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UBC Theses and Dissertations

Depression and anxiety : differing relationships to respiratory sinus arrhythmia Hibbert, Anita S.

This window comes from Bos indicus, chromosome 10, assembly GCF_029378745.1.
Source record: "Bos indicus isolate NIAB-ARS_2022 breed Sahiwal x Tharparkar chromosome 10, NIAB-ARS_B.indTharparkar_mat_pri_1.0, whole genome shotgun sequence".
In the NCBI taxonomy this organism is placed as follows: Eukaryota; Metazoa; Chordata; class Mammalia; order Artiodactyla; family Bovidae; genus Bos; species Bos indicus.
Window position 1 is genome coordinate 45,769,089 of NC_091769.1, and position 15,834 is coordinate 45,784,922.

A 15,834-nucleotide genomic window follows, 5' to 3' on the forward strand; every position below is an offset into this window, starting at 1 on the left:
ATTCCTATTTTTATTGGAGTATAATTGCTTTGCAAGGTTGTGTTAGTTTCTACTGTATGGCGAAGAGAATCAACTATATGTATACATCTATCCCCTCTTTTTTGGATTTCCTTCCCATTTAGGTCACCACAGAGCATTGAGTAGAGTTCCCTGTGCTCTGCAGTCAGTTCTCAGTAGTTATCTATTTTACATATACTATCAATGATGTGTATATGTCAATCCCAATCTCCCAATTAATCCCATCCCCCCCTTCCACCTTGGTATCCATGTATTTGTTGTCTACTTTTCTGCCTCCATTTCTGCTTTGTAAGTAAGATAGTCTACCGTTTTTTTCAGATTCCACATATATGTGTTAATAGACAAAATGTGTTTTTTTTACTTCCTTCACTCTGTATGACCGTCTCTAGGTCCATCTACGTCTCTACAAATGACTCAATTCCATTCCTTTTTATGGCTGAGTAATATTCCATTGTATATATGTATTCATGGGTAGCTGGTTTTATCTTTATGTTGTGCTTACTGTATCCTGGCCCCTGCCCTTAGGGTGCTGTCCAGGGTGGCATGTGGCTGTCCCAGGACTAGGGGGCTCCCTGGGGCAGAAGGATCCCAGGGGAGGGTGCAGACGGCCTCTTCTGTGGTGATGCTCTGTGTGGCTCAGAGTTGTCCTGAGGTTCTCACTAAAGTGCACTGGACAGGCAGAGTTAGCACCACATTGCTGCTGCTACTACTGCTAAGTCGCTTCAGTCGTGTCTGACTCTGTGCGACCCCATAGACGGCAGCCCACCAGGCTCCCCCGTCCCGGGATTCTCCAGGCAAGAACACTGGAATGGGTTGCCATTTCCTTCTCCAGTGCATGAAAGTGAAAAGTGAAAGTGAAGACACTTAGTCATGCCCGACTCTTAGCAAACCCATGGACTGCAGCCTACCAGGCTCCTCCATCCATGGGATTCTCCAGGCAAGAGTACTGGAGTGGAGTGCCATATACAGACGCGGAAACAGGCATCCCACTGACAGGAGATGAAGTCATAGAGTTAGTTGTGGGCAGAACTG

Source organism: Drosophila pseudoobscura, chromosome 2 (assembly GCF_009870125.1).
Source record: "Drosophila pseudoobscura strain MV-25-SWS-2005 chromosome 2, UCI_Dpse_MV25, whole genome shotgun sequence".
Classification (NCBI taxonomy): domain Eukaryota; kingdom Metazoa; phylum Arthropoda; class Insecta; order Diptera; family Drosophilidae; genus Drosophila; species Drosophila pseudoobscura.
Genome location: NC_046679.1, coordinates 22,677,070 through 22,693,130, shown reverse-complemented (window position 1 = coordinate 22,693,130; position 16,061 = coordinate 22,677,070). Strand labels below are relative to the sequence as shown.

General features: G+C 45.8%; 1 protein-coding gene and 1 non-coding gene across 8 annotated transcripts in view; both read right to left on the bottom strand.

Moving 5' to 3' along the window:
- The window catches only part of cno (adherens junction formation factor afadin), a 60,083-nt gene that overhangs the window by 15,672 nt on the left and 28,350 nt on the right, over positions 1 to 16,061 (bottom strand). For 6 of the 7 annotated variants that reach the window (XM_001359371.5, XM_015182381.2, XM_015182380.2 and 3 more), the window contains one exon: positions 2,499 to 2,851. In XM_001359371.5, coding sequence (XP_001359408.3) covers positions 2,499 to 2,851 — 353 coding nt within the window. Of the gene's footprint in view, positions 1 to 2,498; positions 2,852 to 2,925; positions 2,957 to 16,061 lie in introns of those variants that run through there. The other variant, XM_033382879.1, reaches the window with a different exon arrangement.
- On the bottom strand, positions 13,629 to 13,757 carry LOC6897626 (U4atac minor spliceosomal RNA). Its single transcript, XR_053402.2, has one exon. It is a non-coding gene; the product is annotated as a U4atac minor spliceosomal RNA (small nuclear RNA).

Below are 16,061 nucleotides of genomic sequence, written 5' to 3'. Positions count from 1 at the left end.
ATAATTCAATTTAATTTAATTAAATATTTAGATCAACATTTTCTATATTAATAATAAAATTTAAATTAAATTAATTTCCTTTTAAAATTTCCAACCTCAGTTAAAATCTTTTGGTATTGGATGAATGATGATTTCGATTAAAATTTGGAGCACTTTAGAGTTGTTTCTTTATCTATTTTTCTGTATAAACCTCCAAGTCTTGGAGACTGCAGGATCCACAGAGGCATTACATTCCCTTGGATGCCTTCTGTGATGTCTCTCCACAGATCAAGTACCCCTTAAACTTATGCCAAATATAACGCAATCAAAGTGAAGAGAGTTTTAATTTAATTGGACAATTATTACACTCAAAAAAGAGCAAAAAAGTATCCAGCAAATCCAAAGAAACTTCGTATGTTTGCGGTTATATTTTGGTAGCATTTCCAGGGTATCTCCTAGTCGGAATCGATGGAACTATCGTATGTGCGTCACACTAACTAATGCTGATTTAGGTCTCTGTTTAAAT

Many theoretical models addressing the role of the parasympathetic branch of the autonomic nervous system in psychopathology predict decreased respiratory sinus arrhythmia (RSA) in disorders such as depression and anxiety. However, decreased RSA in depression is not consistently observed across studies. Research on the relationship between anxiety and RSA has also been mixed, but the results may be more robust than that of depression. Before the theoretical models can be re-examined based on these findings, researchers must clarify the nature of these relationships. Specifically, three things should be determined: a) is there a relationship between RSA and depression; b) is there a relationship between anxiety and RSA; and c) could comorbid anxiety in depression be playing a role in the mixed findings to date. This study was specifically designed to address those three questions. Based on the empirical literature, we hypothesized that: 1) depression would have a small but significant relationship to RSA; 2) anxiety would have a significant relationship to RSA that would be stronger than that of depression to RSA; 3) the anxiety-RSA relationship would persist when controlling for depression, whereas the depression-RSA relationship would not persist when controlling for anxiety. Additionally, the Cardiac Sympathetic Index (CSI) was used to explore the potential relationships that depression and anxiety may have with sympathetic-related heart rate variability and sympathovagal balance. One-hundred and twenty-eight physically healthy undergraduate students completed a questionnaire measure assessing depression and anxiety symptoms. Participants’ ECG recordings were taken both at rest and during a stressful arithmetic task to obtain measures of RSA and CSI. Regression analysis revealed a significant inverse relationship between anxiety and RSA, and a marginally significant inverse relationship between depression and RSA, during the stressful arithmetic task. No significant relationships were observed at rest, or with CSI. Importantly, the relationship between anxiety and RSA persisted when controlling for depression, whereas the opposite was not true: the relationship between depression and RSA is almost eliminated when controlling for anxiety. These results suggest that some of the positive findings in the depression- RSA literature may be due to uncontrolled, co-occurring anxiety symptoms.

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